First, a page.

UW School of Dentistry

COM April 2004

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An Ulceration of the Tongue

Dolphine Oda, BDS, MSc

Contributed by
Dr. Neal Futran, University of Washington, School of Medicine

Case Summary and Diagnostic Information

The clinical examination revealed a 3×5 cm ulcerated white mass on the right mid-lateral border of the tongue of a male patient.

Diagnostic Information Available

History of present Illness

This is a 46-year old white male who presented at the University of Washington otolaryngology clinic with a 4-5 month history of a painful, slowly enlarging "sore" on the right lateral border of the tongue. At presentation he required Oxycodone medication for pain control.

Medical History

The patient had increased difficulty swallowing and as a result had lost 5 pounds in 6 weeks. He had no airway problems and neck examination was negative for any masses. He has a 30-pack per year history of smoking cigarettes and currently smokes 10 cigarettes per day. He drank 1 quart of alcohol per week in his 30’s, but now only has 1-2 alcoholic drinks per week. He has no history of alcohol withdrawal and he has no chemical exposure. His past medical history and past surgical history are otherwise unremarkable.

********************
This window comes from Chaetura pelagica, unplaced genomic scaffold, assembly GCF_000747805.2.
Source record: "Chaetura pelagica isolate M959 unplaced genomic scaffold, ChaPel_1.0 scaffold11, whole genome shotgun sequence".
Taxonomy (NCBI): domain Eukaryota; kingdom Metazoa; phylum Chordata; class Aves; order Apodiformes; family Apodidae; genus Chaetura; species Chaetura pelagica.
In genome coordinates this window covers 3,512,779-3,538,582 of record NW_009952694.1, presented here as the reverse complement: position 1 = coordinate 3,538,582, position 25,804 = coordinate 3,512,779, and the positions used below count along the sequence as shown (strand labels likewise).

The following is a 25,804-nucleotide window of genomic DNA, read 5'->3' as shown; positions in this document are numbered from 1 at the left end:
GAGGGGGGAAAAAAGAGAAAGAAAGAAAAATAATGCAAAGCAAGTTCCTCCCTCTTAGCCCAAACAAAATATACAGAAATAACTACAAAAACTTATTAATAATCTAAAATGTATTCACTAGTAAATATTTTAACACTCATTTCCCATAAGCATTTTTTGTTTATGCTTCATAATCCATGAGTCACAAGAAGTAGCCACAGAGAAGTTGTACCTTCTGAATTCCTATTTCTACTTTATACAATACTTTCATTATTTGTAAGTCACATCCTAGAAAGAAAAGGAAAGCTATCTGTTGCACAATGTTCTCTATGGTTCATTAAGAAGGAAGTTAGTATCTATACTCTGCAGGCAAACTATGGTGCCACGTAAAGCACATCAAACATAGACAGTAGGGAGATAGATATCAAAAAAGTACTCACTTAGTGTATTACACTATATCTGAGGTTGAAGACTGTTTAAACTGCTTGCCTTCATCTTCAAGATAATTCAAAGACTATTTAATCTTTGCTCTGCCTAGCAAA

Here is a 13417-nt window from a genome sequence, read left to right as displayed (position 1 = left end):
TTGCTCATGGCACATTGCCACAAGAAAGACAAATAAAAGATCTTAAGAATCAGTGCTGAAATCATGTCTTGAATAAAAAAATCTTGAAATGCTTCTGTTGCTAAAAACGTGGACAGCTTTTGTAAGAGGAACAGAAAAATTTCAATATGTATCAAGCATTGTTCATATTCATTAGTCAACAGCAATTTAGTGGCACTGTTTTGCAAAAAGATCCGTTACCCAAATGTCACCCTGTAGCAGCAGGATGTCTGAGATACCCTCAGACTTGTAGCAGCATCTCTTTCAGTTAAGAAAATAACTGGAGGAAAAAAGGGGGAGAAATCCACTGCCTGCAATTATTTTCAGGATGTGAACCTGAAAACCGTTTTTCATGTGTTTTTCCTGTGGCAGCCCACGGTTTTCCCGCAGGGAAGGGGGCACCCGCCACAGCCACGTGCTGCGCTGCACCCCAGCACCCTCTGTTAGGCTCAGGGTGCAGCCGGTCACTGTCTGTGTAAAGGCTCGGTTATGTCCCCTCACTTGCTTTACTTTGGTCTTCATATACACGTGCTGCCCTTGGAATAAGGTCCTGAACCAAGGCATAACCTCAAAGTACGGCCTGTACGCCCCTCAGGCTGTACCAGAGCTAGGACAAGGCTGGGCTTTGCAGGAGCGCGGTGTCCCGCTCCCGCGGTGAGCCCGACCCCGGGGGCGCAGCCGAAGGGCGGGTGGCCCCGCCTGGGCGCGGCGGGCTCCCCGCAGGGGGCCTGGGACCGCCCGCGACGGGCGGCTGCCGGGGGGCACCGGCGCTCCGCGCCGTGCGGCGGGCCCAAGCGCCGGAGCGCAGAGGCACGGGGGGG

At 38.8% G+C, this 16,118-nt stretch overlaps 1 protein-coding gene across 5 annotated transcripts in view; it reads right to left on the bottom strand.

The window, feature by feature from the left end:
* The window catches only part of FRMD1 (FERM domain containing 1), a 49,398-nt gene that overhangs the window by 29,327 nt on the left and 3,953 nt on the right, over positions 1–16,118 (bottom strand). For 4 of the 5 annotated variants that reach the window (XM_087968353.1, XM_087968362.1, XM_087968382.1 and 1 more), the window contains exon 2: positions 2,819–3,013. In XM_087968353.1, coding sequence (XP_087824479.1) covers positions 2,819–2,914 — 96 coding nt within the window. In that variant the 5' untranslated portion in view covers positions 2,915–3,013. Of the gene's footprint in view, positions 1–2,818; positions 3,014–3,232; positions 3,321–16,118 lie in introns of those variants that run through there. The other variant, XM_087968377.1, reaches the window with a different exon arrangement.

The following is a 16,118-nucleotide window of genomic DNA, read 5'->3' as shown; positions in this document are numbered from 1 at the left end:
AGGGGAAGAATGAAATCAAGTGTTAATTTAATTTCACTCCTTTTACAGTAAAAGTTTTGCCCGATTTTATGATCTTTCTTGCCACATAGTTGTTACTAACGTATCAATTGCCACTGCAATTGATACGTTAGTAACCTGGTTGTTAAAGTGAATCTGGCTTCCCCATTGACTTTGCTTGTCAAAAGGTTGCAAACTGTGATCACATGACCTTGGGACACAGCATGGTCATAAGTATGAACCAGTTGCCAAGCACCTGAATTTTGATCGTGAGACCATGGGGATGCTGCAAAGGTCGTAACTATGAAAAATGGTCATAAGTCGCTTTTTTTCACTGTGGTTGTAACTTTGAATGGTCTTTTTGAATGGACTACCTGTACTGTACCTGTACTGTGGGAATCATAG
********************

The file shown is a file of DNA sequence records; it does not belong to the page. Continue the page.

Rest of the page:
Clinical and Radiographic Findings

The clinical examination revealed a 3×5 cm ulcerated white mass on the right mid-lateral border of the tongue that was not adherent to the mandibular alveolar ridge.  The ulcer had rolled borders (Figure 1). There were no palpable lymph nodes.  He was staged T3N0M0.

Figure 1. This clinical photograph represents the lesion before surgery. White, non-healing rolled-bordered ulcer on the mid lateral border of Tongue.

Excisional Biopsy

Histological examination revealed a piece of oral mucosa exhibiting epithelial changes
invading the underlying fibrous connective tissue, superficial skeletal muscle bundle and salivary gland lobules. The epithelial cells show evidence of alteration in the nuclear/cytoplasmic ratio, loss of maturation, increased mitotic activity and mild nuclear and cellular pleomorphism (Figure 4). Individual cell keratinization and keratin pearls are also present (Figure 5).

Figure 4.  H & E stained section at 40X magnification demonstrating neoplastic epithelial cells of variable sizes invading the connective tissue.

Figure  5.  H & E stained section at 100x magnification demonstrating neoplastic epithelial islands with keratin pearl formation and cells with hyperchromatic nuclei and prominent nucleoli.

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